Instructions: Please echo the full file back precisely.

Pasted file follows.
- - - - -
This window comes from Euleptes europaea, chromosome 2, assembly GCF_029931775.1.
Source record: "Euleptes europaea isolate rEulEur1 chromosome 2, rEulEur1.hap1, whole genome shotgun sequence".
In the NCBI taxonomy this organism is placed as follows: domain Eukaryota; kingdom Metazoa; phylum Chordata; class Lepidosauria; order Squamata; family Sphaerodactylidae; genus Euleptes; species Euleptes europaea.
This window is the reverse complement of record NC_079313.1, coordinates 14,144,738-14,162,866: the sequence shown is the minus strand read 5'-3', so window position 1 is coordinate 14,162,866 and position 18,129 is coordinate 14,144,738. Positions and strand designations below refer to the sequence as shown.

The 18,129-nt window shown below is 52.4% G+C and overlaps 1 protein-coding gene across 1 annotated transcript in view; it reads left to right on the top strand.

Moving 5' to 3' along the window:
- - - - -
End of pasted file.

This window comes from Euleptes europaea, chromosome 2, assembly GCF_029931775.1.
Source record: "Euleptes europaea isolate rEulEur1 chromosome 2, rEulEur1.hap1, whole genome shotgun sequence".
In the NCBI taxonomy this organism is placed as follows: domain Eukaryota; kingdom Metazoa; phylum Chordata; class Lepidosauria; order Squamata; family Sphaerodactylidae; genus Euleptes; species Euleptes europaea.
This window is the reverse complement of record NC_079313.1, coordinates 14,144,738-14,162,866: the sequence shown is the minus strand read 5'-3', so window position 1 is coordinate 14,162,866 and position 18,129 is coordinate 14,144,738. Positions and strand designations below refer to the sequence as shown.

The 18,129-nt window shown below is 52.4% G+C and overlaps 1 protein-coding gene across 1 annotated transcript in view; it reads left to right on the top strand.

Moving 5' to 3' along the window: